Double Earths?

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Double Earths?
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Astronomers have discovered thousands of planets in other star systems. So far, though, only a few can possibly be described as “Earth-like.” And two of those are in the same star system.

Teegarden’s Star is a close neighbor — just 12 light-years away. But it’s so small and faint that it was discovered only a couple of decades ago. It’s a fraction the size and mass of the Sun, and less than a thousandth as bright.

Its two known planets are cataloged as objects “b” and “c” in the system. Both planets are just a few percent bigger and heavier than Earth. And both of them appear to lie in the “habitable zone” — the region where temperatures are just right for life. Since the star is so feeble, that zone is quite close — just a few million miles out.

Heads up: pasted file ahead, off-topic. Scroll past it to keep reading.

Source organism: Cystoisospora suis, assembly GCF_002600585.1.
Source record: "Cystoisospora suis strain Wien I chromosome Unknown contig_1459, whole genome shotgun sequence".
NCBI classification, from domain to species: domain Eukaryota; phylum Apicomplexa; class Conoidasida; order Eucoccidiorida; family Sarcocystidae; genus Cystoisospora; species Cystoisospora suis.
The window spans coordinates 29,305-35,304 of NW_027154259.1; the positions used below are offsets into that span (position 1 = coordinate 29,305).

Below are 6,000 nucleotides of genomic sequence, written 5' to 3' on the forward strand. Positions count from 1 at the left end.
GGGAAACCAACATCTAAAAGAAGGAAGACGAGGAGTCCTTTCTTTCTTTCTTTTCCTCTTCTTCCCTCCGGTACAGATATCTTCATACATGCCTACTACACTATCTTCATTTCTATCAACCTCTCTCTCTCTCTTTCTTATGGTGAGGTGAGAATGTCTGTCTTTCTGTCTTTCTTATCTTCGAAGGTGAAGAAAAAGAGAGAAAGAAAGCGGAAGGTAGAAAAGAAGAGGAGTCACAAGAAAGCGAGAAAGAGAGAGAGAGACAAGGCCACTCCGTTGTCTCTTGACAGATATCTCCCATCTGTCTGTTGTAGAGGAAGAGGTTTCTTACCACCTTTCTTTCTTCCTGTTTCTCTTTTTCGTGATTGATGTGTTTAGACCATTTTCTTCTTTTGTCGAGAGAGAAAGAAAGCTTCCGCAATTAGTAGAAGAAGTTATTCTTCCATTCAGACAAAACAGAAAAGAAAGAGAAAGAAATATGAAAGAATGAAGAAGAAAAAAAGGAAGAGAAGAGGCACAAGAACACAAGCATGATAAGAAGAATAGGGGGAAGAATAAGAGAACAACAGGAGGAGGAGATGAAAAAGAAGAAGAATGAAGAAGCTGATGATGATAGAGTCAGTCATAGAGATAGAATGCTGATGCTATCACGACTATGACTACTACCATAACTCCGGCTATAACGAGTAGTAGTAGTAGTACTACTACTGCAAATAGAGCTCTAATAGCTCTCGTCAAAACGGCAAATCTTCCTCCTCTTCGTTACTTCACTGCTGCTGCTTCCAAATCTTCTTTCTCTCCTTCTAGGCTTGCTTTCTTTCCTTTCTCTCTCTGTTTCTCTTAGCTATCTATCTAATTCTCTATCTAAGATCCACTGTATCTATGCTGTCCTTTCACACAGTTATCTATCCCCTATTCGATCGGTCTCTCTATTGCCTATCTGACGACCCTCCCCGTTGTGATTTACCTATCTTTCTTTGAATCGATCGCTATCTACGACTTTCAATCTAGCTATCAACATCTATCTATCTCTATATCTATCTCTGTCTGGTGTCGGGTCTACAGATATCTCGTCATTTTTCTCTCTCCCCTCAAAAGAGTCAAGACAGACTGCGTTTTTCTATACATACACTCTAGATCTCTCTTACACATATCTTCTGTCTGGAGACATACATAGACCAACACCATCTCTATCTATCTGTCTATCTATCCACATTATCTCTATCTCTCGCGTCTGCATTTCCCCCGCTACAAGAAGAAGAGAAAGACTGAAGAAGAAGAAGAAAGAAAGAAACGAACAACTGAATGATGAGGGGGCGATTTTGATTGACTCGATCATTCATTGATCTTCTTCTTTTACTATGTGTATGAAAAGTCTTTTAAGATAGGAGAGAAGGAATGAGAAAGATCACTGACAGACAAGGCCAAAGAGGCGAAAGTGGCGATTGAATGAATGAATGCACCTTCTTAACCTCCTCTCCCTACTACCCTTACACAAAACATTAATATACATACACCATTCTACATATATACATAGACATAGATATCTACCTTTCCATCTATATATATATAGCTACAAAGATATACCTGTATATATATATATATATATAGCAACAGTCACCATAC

A study a couple of years ago said that both planets could have comfortable atmospheres and liquid water. But a study last year said otherwise. It found that gravitational interactions between the planets and the star could have caused problems. They could have turned b into something like Venus, with a hot, thick atmosphere. And c could have been turned into a world of volcanoes — making both planets unfit for life as we know it.

Teegarden’s Star is in Aries, the ram, which is high in the southern sky on January evenings. The star is much too faint to see without a telescope. But its location is easy to spot tonight — just above the Moon.

More about extraterrestrial life tomorrow.
 

Script by Damond Benningfield

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